Fires blacken central Idaho, turn skies to smoky haze

Wildfires shrouded much of south-central Idaho in a blanket of smoke this week as crews battle nine blazes, the largest two of which could become one. Most of the region north of U.S. 20, between Idaho 55 and the Sun Valley area, was under a red flag warning Wednesday.

ITD joined fire managers and Elmore County law enforcement officials to create a traffic control plan for fire-related activity this week. District 4 crews provided portable message signs next to Idaho 75, and flight crews and aircraft were put on standby if requested by State Communications.

The National Interagency Fire Center in Boise reported nine uncontained fires in Idaho, making it a hotbed of firefighting activity in the West. The two highest priorities in the nation are Idaho’s two largest fires.

The Pony Complex, 12 miles northwest of Mountain Home, is the largest blaze, burning nearly 148,000 acres of timber, brush and grass on Bureau of Land Management land. Wednesday it was 50 percent contained.

Another central Idaho blaze, the Elk Fire was estimated to be at more than 112,000 acres, burning about 10 miles southwest of Pine in the Boise National Forest. Fire activity was characterized as “extreme,” with warming temperatures, dry conditions and no precipitation expected. Fire officials report containment at only 25 percent.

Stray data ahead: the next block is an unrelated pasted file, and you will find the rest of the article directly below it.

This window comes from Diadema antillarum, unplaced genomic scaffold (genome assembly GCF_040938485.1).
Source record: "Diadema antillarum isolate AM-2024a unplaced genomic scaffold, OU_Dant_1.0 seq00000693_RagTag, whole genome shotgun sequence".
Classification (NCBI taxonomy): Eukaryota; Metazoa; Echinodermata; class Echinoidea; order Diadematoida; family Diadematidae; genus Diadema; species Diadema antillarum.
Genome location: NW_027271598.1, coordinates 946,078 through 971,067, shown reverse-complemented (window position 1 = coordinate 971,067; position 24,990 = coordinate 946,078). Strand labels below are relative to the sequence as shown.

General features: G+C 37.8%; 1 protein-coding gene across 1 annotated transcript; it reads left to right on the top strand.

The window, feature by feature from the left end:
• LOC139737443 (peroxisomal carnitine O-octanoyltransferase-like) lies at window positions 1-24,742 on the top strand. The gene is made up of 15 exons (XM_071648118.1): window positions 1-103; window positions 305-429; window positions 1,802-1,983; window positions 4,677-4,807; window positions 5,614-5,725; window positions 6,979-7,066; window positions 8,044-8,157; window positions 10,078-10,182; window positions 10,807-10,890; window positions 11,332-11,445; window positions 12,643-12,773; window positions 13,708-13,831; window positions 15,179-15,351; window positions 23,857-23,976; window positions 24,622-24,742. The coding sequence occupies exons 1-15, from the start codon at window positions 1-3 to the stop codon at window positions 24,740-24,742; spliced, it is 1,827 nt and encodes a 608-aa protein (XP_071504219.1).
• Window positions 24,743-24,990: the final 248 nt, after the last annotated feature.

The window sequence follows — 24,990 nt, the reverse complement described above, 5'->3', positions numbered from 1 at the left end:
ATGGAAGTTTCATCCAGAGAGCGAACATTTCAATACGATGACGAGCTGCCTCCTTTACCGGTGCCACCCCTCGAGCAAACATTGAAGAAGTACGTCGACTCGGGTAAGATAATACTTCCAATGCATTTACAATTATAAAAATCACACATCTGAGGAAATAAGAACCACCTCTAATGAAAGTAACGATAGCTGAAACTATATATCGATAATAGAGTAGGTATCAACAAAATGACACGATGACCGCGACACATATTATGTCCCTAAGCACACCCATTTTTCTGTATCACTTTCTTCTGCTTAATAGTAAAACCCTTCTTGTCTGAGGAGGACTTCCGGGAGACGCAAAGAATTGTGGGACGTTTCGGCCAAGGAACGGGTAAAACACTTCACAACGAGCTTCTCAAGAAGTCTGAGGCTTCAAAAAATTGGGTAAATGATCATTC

A third fire continues to expand rapidly and is commanding increased suppression efforts. The Beaver Creek fire, on BLM land in the Twin Falls District 12 miles northeast of Fairfield, is only 11 percent contained at 38,739 acres.

Residents of the Featherville and surrounding areas were evacuated Tuesday night. Fire consumed some structures, damaged or destroyed power poles and lines and left local residents without electricity.

The Department of Environmental Quality issued an air quality alert for the Ada and Canyon counties and cities within them. Conditions that were “orange” early in the week improved to “yellow” on Thursday and deteriorated to orange again today (Friday, Aug. 16). An outdoor burning ban remains in effect. A purple advisory, meaning air quality is "very unhealthy" for sensitive groups, was issued for the Hailey, Ketchum and Sun Valley areas. Only one air quality category is worse -- maroon, which means "hazardous" conditions.

A cold front could bring gusty winds to the area this weekend, which would complicate firefighting efforts.

Published 8-16-13